Now that our yard is fenced and our lawn is growing in, we're starting our first proper garden project: raised vegetable beds. While in-ground vegetable gardens are absolutely fine, I prefer planting mine in raised beds to ensure ample drainage (especially important for those of us with heavy clay soils) and also to make upkeep and harvesting easier. I also love how tidy and distinct the beds look standing up and apart from what's growing in the ground in the rest of the garden.
Here's a quick guide and some helpful tips for building your own raised veggie beds.
You've planned your veggie garden, gotten to know your yard, and found the sunniest spot. Now it's time to decide on the measurements of your raised beds. They can be any size in width and length, as well as height, that you like. I recommend keeping the width between 3' and 4'. That is narrow enough to allow you to maintain and harvest the plants from both sides without having to step into the bed, which can cause soil compaction (a major no-no for veggie gardening) and can lead to accidentally crushed plants.
If you're building more than one raised bed, it's important to give yourself enough space between them to allow for easy access. I recommend a minimum of two feet between raised beds—more if you want to fit a wheelbarrow between them.
*Note: Most lumber comes in board lengths of 6', 8', 10' and so on. Keep this in mind when deciding on your raised-bed measurements so you can cut down on wasted wood.
Choose your wood
My go-to wood for raised beds is sustainable cedar. Naturally insect and rot resistant, cedar will stay strong for many years without needing any sealants*. Whether you choose the more rustic and budget-friendly common cedar or prefer the modern, high-end look of clear cedar, this is the perfect wood for the task. Cedar is a softer wood, which makes it easy to work with from a cutting and drilling standpoint. I'm using 2"x6"common cedar boards. They are thick enough to support the soil without needing an interior box for structure. If you opt for thinner boards, say 1"x4" or 1"x6", you will need to build an interior box of marine-grade plywood or you will end up with a lot of bending and even buckling from the weight of the soil over time.
*Note: Stay away from pressure-treated lumber when building raised beds unless it is not coming into direct contact with your planting soil. The chemicals, particularly copper, that the lumber is treated with can leach into the soil and into your produce.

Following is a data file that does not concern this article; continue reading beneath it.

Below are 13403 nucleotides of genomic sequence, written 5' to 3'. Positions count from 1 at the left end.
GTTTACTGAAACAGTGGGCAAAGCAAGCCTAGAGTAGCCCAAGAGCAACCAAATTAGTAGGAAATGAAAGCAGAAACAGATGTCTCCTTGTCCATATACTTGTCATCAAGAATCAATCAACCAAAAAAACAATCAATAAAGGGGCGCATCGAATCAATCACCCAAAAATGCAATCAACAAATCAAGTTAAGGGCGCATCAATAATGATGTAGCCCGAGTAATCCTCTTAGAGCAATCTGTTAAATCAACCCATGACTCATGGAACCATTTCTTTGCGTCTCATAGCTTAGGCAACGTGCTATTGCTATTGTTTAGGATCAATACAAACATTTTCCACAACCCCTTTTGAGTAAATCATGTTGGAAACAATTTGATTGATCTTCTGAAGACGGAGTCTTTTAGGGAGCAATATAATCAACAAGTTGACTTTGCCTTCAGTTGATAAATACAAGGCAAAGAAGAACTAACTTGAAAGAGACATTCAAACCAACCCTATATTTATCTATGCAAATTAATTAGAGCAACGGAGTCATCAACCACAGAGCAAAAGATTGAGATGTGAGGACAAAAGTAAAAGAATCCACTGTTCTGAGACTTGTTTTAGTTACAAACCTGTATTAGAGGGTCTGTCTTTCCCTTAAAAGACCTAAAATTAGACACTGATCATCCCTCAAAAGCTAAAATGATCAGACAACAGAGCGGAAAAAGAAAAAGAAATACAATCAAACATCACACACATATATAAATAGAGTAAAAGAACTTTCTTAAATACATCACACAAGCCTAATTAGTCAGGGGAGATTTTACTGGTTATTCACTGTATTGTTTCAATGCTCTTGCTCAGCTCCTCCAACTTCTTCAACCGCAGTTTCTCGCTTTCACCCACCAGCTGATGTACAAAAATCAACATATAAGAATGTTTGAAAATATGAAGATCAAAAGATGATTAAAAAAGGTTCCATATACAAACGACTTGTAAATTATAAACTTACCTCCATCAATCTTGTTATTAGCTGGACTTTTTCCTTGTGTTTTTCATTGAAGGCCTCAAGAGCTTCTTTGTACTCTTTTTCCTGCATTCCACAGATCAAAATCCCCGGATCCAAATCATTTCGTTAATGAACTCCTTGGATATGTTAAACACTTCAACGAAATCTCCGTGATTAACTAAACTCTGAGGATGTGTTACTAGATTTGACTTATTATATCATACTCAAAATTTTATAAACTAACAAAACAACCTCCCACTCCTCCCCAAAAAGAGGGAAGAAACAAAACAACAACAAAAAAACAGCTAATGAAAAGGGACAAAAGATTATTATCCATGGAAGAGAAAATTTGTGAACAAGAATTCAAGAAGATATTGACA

String it out
We're building our raised beds with a central pathway and want this to be perfectly in line with our gate. To make sure everything would line up and to assess the size and spacing of the beds, we first mocked up the beds in string. This was super helpful and got us really excited to see the space take shape.
Assemble your tools and materials
Lumber. The linear footage will depend on the size of your beds.
Screws. 2 1/2" coated decking screws are my favorite. My project required two, one-pound boxes of them.
Circular saw, jigsaw, or hand saw
Prep the area
I recommend skimming the grass off of the area where your beds are going and tilling it, which means turning the soil over. If you've got some bare spots in your lawn you can use this excess grass like sod and patch these areas. Otherwise, break it up and mix it into your compost or discard.
**Note: The picture above shows that I started the installation with corner posts and then built up the boxes from there. I ended up building out the sides as modular pieces and then installing. Both approaches are fine. See next section for a step-by-step explanation of how to build the beds.**
If you've got level ground and are only building your beds one-board (6") tall, then simply screw your board ends together and move forward to the next step. If you're building your beds taller than one-board high and/or have uneven ground that requires custom-cut pieces to fill things out, then start by assembling each of the four sides individually.
To add stability and also make installation easier, I used 2"x2" cedar cut into 18" lengths to use as posts at the four corners of my beds. If you're building beds longer than 6', you'll also want to install posts half-way down each of the long sides to keep your sides from bowing outward under the weight of the soil. I built out the long sides of the beds as modular pieces and found this was easier than installing everything in place.
To install the modular long sides, dig post holes to match your 2"x2" corner pieces and use a level to ensure everything is upright and square. Screw your end boards on afterwards.
If you're like me and building on uneven ground, you'll have to finish by cutting custom pieces to fill out the slivers along the bottoms of the beds.
Fill with soil and compost
The final step before planting is to fill your beds with new soil and compost. I'm using a combination of topsoil and compost to ensure my veggies get plenty of nutrition (vegetable plants are notoriously hungry.) A good rule of thumb for how much compost to use is to fill the top 2-3 inches of the raised bed with compost and then mix it in a bit with the top soil. Be careful not to fill your beds all the way to the brim as the soil may spill out when watered (I like to leave 1-2").
At last, you are ready to plant!